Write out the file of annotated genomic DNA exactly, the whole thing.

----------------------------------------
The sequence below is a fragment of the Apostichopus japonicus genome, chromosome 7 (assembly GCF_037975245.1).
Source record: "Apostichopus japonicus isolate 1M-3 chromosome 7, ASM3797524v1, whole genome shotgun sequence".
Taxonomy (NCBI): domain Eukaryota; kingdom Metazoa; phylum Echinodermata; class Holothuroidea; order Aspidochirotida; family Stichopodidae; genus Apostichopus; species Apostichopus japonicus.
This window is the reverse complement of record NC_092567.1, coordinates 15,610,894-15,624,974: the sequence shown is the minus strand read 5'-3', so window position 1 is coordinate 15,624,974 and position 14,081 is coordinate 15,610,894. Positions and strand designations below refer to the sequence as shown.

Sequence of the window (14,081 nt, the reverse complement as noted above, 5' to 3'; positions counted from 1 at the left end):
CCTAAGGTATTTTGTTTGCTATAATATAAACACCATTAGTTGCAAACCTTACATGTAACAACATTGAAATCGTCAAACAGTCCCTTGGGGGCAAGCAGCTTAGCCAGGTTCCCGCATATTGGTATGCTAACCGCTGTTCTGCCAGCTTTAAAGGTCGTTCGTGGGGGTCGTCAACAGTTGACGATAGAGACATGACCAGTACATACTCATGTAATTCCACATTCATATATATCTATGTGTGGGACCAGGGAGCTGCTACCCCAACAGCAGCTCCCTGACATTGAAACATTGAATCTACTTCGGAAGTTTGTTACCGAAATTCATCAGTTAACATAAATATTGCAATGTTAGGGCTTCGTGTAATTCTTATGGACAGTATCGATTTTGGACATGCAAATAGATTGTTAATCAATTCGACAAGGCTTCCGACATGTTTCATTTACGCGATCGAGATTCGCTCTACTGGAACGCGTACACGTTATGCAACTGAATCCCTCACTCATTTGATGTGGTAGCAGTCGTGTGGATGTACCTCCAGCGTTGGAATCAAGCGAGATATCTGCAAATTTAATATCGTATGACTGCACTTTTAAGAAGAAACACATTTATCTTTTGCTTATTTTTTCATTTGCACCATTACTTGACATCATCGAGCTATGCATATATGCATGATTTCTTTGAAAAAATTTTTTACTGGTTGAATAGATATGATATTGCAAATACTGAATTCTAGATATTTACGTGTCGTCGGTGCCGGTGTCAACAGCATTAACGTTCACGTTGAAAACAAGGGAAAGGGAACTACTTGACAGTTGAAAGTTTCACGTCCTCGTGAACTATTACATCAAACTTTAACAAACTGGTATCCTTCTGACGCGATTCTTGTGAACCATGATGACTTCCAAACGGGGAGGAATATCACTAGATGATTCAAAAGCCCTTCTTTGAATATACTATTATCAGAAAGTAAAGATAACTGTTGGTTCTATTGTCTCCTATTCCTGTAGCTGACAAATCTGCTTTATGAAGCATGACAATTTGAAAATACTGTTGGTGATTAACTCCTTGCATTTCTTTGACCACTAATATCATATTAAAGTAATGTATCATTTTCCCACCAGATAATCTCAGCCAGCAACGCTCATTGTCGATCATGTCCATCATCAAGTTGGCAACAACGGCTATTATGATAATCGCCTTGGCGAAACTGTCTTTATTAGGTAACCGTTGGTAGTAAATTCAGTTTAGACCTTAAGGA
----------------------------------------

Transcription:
The sequence below is a fragment of the Apostichopus japonicus genome, chromosome 7 (assembly GCF_037975245.1).
Source record: "Apostichopus japonicus isolate 1M-3 chromosome 7, ASM3797524v1, whole genome shotgun sequence".
Taxonomy (NCBI): domain Eukaryota; kingdom Metazoa; phylum Echinodermata; class Holothuroidea; order Aspidochirotida; family Stichopodidae; genus Apostichopus; species Apostichopus japonicus.
This window is the reverse complement of record NC_092567.1, coordinates 15,610,894-15,624,974: the sequence shown is the minus strand read 5'-3', so window position 1 is coordinate 15,624,974 and position 14,081 is coordinate 15,610,894. Positions and strand designations below refer to the sequence as shown.

Sequence of the window (14,081 nt, the reverse complement as noted above, 5' to 3'; positions counted from 1 at the left end):
CCTAAGGTATTTTGTTTGCTATAATATAAACACCATTAGTTGCAAACCTTACATGTAACAACATTGAAATCGTCAAACAGTCCCTTGGGGGCAAGCAGCTTAGCCAGGTTCCCGCATATTGGTATGCTAACCGCTGTTCTGCCAGCTTTAAAGGTCGTTCGTGGGGGTCGTCAACAGTTGACGATAGAGACATGACCAGTACATACTCATGTAATTCCACATTCATATATATCTATGTGTGGGACCAGGGAGCTGCTACCCCAACAGCAGCTCCCTGACATTGAAACATTGAATCTACTTCGGAAGTTTGTTACCGAAATTCATCAGTTAACATAAATATTGCAATGTTAGGGCTTCGTGTAATTCTTATGGACAGTATCGATTTTGGACATGCAAATAGATTGTTAATCAATTCGACAAGGCTTCCGACATGTTTCATTTACGCGATCGAGATTCGCTCTACTGGAACGCGTACACGTTATGCAACTGAATCCCTCACTCATTTGATGTGGTAGCAGTCGTGTGGATGTACCTCCAGCGTTGGAATCAAGCGAGATATCTGCAAATTTAATATCGTATGACTGCACTTTTAAGAAGAAACACATTTATCTTTTGCTTATTTTTTCATTTGCACCATTACTTGACATCATCGAGCTATGCATATATGCATGATTTCTTTGAAAAAATTTTTTACTGGTTGAATAGATATGATATTGCAAATACTGAATTCTAGATATTTACGTGTCGTCGGTGCCGGTGTCAACAGCATTAACGTTCACGTTGAAAACAAGGGAAAGGGAACTACTTGACAGTTGAAAGTTTCACGTCCTCGTGAACTATTACATCAAACTTTAACAAACTGGTATCCTTCTGACGCGATTCTTGTGAACCATGATGACTTCCAAACGGGGAGGAATATCACTAGATGATTCAAAAGCCCTTCTTTGAATATACTATTATCAGAAAGTAAAGATAACTGTTGGTTCTATTGTCTCCTATTCCTGTAGCTGACAAATCTGCTTTATGAAGCATGACAATTTGAAAATACTGTTGGTGATTAACTCCTTGCATTTCTTTGACCACTAATATCATATTAAAGTAATGTATCATTTTCCCACCAGATAATCTCAGCCAGCAACGCTCATTGTCGATCATGTCCATCATCAAGTTGGCAACAACGGCTATTATGATAATCGCCTTGGCGAAACTGTCTTTATTAGGTAACCGTTGGTAGTAAATTCAGTTTAGACCTTAAGGA